American Bar Association
Forum on Communications Law
Paul M. Smith, Nory Miller, and Donald B. Verrilli
The Supreme Court has granted review in five other First Amendment cases not previously discussed in this column. All will be argued this Term.
City News and Novelty Inc. v. Waukesha, No. 99-1680, presents the Court with an opportunity to revisit questions concerning the procedural safeguards required by the First Amendment when administrative officials are empowered to license First Amendment activities. The Court's earlier decision in FW/PBS, Inc. v. City of Dallas, 493 U.S. 224 (1990), in which the Court fractured into multiple opinions, may have raised as many questions as it answered. The specific questions presented by the petition focus on which side bears the burden of persuasion; whether such licensing schemes must expressly limit administrative discretion and whether prompt judicial review means only prompt access to judicial process or requires a time limit to ensure a prompt decision.
Legal Advice Among Prisoners
Shaw v. Murphy, No. 99-1613, involves a state prisoner who was disciplined for writing a letter to a fellow inmate who was isolated in maximum security. The author of the letter was a trained "law clerk" who regularly advised fellow inmates on their legal rights, and the recipient had asked for help with an assault charge. The recipient also was represented by counsel. The letter pointed out that the prison guard involved in the assault incident had a history of abusive conduct, and it advised a defense of self-defense. Its author was disciplined for "insolence" and "interference with due process hearings."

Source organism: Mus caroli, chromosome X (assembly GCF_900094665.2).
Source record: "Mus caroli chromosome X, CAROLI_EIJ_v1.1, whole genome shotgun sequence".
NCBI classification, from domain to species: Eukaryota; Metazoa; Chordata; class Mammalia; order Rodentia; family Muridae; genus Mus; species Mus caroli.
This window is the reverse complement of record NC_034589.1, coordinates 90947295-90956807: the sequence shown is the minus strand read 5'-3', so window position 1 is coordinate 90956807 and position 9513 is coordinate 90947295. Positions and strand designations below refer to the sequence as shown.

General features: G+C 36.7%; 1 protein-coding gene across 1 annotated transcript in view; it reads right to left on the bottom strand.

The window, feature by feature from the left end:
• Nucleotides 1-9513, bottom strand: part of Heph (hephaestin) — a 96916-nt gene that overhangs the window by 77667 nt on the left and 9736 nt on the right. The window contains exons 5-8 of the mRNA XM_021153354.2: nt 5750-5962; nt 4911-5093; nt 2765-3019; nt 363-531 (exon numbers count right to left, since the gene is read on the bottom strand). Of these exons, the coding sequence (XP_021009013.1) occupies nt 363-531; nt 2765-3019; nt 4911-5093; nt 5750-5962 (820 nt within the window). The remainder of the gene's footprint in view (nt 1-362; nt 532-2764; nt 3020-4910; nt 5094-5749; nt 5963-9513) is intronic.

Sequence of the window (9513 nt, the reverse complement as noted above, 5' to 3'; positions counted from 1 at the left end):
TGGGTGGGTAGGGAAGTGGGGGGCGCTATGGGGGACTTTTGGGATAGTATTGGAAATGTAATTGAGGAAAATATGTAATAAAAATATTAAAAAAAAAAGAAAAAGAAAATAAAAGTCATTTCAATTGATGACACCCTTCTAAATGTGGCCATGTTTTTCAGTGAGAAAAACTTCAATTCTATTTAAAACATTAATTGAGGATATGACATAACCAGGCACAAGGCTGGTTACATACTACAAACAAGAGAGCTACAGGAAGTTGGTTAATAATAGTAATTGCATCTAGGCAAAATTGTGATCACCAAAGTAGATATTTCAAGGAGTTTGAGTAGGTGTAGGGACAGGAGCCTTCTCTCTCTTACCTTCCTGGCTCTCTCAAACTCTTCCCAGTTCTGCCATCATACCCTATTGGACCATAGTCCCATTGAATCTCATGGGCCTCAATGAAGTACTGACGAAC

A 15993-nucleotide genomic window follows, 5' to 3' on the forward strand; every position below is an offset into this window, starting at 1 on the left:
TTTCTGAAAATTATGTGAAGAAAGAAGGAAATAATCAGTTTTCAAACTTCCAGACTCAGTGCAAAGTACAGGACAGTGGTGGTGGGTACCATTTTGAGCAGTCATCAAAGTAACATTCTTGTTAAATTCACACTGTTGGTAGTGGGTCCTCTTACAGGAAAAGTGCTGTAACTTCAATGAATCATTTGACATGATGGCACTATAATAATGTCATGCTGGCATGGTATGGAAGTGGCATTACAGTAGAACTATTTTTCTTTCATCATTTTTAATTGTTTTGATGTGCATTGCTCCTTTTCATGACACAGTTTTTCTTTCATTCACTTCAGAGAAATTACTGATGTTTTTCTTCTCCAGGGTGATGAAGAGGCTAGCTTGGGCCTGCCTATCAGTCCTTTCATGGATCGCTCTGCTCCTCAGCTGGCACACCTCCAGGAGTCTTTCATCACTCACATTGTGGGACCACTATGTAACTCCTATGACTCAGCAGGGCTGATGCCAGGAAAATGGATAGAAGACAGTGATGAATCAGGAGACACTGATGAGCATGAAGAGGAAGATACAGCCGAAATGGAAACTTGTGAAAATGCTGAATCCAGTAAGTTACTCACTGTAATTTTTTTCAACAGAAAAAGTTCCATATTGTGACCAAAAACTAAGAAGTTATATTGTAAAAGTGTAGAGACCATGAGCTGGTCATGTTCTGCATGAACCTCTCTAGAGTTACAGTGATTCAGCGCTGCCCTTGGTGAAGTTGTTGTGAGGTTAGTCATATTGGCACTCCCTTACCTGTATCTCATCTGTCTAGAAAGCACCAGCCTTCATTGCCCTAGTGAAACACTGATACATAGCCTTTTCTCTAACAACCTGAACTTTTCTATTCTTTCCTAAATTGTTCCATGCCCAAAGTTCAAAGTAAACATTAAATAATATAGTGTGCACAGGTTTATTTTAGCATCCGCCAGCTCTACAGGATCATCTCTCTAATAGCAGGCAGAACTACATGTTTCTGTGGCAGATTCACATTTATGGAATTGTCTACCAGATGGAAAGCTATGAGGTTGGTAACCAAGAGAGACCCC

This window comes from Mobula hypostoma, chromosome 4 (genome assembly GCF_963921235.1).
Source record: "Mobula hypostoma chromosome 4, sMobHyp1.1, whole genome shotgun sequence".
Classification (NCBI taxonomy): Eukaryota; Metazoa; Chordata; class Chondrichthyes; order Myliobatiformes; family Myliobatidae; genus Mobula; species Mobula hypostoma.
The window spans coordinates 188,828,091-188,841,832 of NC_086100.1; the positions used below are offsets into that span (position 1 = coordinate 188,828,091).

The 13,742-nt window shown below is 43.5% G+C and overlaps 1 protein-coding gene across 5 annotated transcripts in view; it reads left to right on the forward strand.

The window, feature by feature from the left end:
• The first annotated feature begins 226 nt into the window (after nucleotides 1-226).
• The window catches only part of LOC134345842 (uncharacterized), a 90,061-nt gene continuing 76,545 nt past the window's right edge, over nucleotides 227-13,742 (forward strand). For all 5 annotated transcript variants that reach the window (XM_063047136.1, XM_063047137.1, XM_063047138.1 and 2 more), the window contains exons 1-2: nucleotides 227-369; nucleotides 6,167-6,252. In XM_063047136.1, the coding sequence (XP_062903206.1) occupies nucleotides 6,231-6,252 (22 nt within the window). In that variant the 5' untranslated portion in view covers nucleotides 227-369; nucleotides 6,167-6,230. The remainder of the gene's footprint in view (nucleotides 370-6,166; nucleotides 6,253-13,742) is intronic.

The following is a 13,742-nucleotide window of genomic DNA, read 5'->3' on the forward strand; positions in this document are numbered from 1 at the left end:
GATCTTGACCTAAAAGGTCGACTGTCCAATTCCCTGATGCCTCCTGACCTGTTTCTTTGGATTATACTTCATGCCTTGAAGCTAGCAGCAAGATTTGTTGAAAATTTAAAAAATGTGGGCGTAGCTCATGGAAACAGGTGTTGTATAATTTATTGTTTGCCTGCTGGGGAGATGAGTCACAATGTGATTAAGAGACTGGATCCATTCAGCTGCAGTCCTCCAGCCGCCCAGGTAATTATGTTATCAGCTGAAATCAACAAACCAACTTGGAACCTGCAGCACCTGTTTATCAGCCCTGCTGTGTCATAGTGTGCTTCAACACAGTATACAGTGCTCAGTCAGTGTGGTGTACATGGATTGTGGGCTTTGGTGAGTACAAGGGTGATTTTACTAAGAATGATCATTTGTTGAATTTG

The author filed suit in federal court against prison authorities claiming a violation of his First Amendment rights. The district court granted summary judgment for the defendants, but the Ninth Circuit reversed. Applying its long-standing rule that prisoner-to-prisoner legal advice is protected by the First Amendment, the court of appeals held that the defendants' interests in maintaining order in the prison were only weakly implicated by the letter and that such interests could have been served by having a policy that guards discussed in such correspondence be shielded from seeing it. Finding no relevant dispute of facts, the court directed that summary judgment be granted in favor of the plaintiff.
There is a circuit conflict over the question whether and how the First Amendment applies to protect inmate legal advice. The question presented is whether the First Amendment grants an inmate an independent and free-standing right to assist another state prison inmate with a pending court case, even if the state has supplied other forms of legal assistance.
Limiting Campaign Expenditures